To find out what amount of distortion was audible, a distortion generator was developed. Nicknamed the "Grunge Box", it generates even order harmonic components that are independent of level. The RMS output also remains fairly consistent as %THD is varied. Distortion can be heard on high or low level music passages and there are no level set problems. No two real world non-linearities are the same and the "Grunge Box" is yet another one, but its sound is somehow "typical" and useful.

    Three percent is the best done so far, but with carefully selected material (flute solo etc.) two or one percent might be possible. One percent is easy with sine waves.

    The worst of medium quality electronics only approaches .5% THD mid band when driven near clipping. It is not surprising then, that no differences were heard.


    In this context, the increase in distortion observed by Paul Miller when going from 5.0 to 5.1 DD bitstreams with the Onkyo and Denon where distortion remains below 0.1% is unlikely to be audible in practice. With the Sony, HK and Arcam where it zooms up to 8-12% it most definitely will be audible.

    I'm content to spend foolish amounts on cables, but I am not unwilling to try a blind test. I suspect that many other audiophiles are not actually frightened of such a test - it's the practicalities of doing auditions of stuff on this basis that causes the problem. I doubt that many dealers would lay on such a test. Perhaps between the members of this forum we could accomplish such a thing? I for one would be more than happy to participate. So how's about it, chaps? :rolleyes:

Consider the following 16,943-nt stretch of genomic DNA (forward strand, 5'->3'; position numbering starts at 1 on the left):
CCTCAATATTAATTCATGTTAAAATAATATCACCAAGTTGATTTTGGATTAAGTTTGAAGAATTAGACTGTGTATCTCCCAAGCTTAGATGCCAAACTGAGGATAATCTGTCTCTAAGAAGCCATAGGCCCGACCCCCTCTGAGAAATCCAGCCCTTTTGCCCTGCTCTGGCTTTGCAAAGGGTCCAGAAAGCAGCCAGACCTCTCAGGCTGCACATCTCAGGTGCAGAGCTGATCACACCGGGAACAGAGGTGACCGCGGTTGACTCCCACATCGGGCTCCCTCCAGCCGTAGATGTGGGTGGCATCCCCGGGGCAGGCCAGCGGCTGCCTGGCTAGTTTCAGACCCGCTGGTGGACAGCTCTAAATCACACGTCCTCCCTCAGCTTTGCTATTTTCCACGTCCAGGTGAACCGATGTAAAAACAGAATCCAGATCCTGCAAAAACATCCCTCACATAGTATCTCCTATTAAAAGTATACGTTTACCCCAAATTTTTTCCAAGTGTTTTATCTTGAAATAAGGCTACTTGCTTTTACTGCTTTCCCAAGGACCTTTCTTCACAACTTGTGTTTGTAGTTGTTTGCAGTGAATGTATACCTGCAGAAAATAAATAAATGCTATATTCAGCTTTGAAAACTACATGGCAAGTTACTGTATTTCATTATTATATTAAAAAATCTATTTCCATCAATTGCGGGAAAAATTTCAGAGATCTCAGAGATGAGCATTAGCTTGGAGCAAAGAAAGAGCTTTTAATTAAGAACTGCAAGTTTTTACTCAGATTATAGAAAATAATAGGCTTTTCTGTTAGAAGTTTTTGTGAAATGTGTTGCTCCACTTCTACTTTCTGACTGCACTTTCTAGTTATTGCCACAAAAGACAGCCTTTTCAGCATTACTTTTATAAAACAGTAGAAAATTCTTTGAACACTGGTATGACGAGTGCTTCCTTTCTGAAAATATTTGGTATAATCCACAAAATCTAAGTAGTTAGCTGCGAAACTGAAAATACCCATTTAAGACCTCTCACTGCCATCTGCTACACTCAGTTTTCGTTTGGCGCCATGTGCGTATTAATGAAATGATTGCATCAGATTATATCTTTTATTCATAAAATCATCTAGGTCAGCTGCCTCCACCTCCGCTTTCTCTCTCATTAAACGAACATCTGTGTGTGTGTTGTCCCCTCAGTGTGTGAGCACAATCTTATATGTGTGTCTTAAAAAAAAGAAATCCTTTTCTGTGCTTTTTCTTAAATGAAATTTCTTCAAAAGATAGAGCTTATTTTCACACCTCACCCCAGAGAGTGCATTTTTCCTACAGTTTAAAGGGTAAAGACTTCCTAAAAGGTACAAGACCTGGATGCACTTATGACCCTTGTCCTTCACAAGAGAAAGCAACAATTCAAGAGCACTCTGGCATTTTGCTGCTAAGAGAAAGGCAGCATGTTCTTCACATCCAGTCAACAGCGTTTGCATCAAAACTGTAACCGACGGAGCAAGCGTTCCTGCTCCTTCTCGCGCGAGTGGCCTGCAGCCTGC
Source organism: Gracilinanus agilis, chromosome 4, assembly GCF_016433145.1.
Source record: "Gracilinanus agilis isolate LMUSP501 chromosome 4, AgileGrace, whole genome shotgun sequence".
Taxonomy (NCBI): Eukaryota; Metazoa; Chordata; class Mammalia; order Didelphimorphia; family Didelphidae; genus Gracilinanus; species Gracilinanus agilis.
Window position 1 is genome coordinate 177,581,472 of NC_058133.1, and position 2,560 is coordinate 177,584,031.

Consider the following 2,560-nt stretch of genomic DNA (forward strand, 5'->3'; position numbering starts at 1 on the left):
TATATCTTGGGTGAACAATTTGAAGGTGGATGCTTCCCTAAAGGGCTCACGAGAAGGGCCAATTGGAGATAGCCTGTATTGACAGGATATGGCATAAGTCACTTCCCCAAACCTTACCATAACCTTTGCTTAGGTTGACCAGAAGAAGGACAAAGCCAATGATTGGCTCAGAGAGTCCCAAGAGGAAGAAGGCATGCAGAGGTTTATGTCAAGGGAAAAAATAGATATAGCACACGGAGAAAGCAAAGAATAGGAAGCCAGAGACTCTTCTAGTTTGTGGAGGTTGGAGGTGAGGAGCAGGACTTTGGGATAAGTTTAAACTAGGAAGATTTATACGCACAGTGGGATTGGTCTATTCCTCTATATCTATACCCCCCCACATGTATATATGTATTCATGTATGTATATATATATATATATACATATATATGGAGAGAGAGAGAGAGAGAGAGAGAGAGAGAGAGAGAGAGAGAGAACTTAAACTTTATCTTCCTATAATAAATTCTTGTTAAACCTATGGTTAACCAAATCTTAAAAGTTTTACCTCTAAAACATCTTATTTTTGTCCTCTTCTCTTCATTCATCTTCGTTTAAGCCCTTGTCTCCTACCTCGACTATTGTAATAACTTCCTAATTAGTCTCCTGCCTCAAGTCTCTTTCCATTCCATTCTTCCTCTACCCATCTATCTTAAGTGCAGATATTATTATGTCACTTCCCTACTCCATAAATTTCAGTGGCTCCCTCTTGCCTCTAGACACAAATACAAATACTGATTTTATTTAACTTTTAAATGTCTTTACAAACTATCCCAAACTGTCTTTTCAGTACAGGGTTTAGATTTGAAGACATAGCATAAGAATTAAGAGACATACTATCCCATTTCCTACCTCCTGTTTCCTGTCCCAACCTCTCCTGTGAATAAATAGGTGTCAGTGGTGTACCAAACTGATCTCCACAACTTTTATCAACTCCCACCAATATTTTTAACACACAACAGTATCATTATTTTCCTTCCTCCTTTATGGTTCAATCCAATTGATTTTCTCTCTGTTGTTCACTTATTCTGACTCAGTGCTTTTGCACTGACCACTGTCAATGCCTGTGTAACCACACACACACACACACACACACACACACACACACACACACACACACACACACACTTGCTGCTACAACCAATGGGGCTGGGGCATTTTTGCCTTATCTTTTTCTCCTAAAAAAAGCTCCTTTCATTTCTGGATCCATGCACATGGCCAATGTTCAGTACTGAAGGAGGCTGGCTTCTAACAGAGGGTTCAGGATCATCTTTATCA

18. garmtz

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    To speak on my own behalf: I have not yet read the article and I probably should. My comments were based on experience and theoretical knowledge acquired in recent years. I will read the article and try to give more comments or to negate my own posts... :)

    The problem however is that distortion figures and theoretical explanation most of the time don't tell the whole story. I also choose my cables very carefully, because although they don't distort the sound "to an audible level", I still find that they can make or break a system. No need for me to be convinced by an ABX listening test. But this already seems to be a controversial statement.
     
  19. Mikael

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    There is also another purpose of bass management, apart from avoiding damage to your speakers. If the signal contains audio down to 30 Hz or so, as most modern soundtracks tend to, it needs to be redirected to a speaker that can actually reproduce it, otherwise it won't be heard, right? That was one of the problems with the first issue of Jurassic Park dts, much of the bass was in the main channels, and people with incorrect bass management setups didn't hear it, and said the soundtrack was mixed wrong, which in fact it wasn't.